April 06, 2001

the wild is calling, calling....

The new quotation Iíve added above is from Ewan MacCollís song The Joy of Living, which is actually his farewell to life and the people and things he loved. The whole thing is beautiful, but those two lines, especially, make me want to go out and do....things. I havenít figured out what things, exactly, yet, but I know if I did them, theyíd be profound and significant and Iíd be a better woman for the experience.

Watching sunrises over mountains and water is probably one of them; if youíve been wondering just why I row at 5AM, thatís one of the reasons.

Right now, too, the desert is in a mood thatís just asking for someone to go out and play in it. There was a big storm last night and now everything is fresh and a bit cool. Thereís a wet breeze that smells of sage, and big cottony clouds piling up above the palm trees outside my window. Iím sure the ocotillo is in leaf and maybe in bloom, and the saguaro will be budding soon, those big funny buds that look like clumps of hair sticking up out of a head.

MacColl was writing about the Scottish Highlands, but itís the mood of his words and the love for the physical world that come through, much more than the details of crag and heather. Robert Service, whose words hit me harder than many a poet who is considered artistically superior, did the same thing in Call of the Wild:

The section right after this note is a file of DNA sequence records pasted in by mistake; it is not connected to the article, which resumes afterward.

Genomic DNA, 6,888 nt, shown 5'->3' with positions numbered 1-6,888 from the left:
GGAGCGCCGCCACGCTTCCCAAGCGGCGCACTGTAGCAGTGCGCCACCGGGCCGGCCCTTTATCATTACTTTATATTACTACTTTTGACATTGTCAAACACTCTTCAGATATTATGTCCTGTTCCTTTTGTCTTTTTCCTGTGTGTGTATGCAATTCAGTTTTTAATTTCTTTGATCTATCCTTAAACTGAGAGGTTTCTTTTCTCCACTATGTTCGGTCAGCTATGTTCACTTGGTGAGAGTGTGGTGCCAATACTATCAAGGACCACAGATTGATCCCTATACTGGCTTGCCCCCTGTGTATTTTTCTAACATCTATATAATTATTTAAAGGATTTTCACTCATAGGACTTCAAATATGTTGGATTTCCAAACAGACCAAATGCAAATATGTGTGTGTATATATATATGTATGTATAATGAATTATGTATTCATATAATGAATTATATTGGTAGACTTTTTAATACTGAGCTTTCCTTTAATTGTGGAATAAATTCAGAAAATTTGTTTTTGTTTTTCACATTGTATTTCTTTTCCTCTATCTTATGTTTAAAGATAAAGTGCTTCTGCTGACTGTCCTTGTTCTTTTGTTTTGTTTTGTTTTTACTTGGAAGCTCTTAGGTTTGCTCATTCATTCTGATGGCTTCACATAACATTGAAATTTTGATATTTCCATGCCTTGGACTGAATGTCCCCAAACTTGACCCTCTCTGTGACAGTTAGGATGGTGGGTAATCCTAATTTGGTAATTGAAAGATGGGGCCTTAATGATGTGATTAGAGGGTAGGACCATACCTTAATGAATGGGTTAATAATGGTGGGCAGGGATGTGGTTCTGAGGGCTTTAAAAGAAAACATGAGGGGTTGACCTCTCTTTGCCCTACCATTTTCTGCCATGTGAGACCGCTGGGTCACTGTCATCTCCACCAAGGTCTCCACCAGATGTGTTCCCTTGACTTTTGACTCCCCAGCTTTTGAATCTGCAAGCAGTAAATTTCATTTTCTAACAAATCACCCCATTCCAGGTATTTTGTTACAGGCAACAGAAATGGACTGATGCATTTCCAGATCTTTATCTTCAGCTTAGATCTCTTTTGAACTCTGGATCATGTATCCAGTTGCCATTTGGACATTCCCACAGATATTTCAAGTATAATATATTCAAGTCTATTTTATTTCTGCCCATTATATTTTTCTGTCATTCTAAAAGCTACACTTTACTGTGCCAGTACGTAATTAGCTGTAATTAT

Have you gazed on naked grandeur where thereís nothing else to gaze on,

Set pieces and drop-curtain scenes galore,

Big mountains heaved to heaven, which the blinding sunsets blazon,

Black canyons where the rapids rip and roar?

Have you swept the visioned valley with the green stream streaking through it,

Searched the Vastness for a something you have lost?

Have you strung your soul to silence? Then for Godís sake go and do it;

Hear the challenge, learn the lesson, pay the cost.

Let us probe the silent places, let us seek what luck betide us;

Let us journey to a lonely land I know.

Thereís a whisper on the night-wind, thereís a star agleam to guide us,
And the Wild is calling, calling. . .let us go.

Itís easy to hear that call, if you pay attention when youíre outside on a day like this.

There are other verses, about the desert and the Arctic and the bonds of civilization, but itís the verses Iíve quoted, the first one and half of the last, that are strong enough, if they came at exactly the right time, to make a person quit her desk job just to seek her fortune.

Iím stil here, so either Iím wrong or itís not the right time. But maybe someday...

Then again, I always remind myself, after his time at Walden Pond, Thoreau came back out of the forest, and back into Concord.

Posted by dichroic at April 6, 2001 04:31 PM
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